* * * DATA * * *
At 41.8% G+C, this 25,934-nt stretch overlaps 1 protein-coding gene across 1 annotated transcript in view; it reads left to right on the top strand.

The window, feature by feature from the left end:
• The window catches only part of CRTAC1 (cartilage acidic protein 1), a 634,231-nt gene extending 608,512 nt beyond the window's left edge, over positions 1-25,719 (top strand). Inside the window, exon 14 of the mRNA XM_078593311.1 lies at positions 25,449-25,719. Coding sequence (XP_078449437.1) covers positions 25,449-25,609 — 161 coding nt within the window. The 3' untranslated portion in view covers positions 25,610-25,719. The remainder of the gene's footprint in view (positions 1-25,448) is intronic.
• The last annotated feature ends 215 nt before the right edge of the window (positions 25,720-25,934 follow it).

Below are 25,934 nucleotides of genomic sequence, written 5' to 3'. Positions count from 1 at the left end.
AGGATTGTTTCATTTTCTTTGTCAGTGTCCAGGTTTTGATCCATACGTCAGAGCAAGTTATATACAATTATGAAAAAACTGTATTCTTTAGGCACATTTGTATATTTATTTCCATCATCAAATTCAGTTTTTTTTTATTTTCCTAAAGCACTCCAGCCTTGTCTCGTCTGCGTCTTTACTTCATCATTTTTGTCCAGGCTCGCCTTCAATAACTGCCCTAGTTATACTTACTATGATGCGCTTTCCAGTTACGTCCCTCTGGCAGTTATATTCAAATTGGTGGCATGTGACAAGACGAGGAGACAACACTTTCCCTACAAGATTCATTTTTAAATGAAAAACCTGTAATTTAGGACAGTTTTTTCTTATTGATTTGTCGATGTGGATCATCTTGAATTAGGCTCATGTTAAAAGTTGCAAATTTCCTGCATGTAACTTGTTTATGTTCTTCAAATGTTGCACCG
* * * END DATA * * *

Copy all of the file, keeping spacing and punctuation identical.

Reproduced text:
At 41.8% G+C, this 25,934-nt stretch overlaps 1 protein-coding gene across 1 annotated transcript in view; it reads left to right on the top strand.

The window, feature by feature from the left end:
• The window catches only part of CRTAC1 (cartilage acidic protein 1), a 634,231-nt gene extending 608,512 nt beyond the window's left edge, over positions 1-25,719 (top strand). Inside the window, exon 14 of the mRNA XM_078593311.1 lies at positions 25,449-25,719. Coding sequence (XP_078449437.1) covers positions 25,449-25,609 — 161 coding nt within the window. The 3' untranslated portion in view covers positions 25,610-25,719. The remainder of the gene's footprint in view (positions 1-25,448) is intronic.
• The last annotated feature ends 215 nt before the right edge of the window (positions 25,720-25,934 follow it).

Below are 25,934 nucleotides of genomic sequence, written 5' to 3'. Positions count from 1 at the left end.
AGGATTGTTTCATTTTCTTTGTCAGTGTCCAGGTTTTGATCCATACGTCAGAGCAAGTTATATACAATTATGAAAAAACTGTATTCTTTAGGCACATTTGTATATTTATTTCCATCATCAAATTCAGTTTTTTTTTATTTTCCTAAAGCACTCCAGCCTTGTCTCGTCTGCGTCTTTACTTCATCATTTTTGTCCAGGCTCGCCTTCAATAACTGCCCTAGTTATACTTACTATGATGCGCTTTCCAGTTACGTCCCTCTGGCAGTTATATTCAAATTGGTGGCATGTGACAAGACGAGGAGACAACACTTTCCCTACAAGATTCATTTTTAAATGAAAAACCTGTAATTTAGGACAGTTTTTTCTTATTGATTTGTCGATGTGGATCATCTTGAATTAGGCTCATGTTAAAAGTTGCAAATTTCCTGCATGTAACTTGTTTATGTTCTTCAAATGTTGCACCG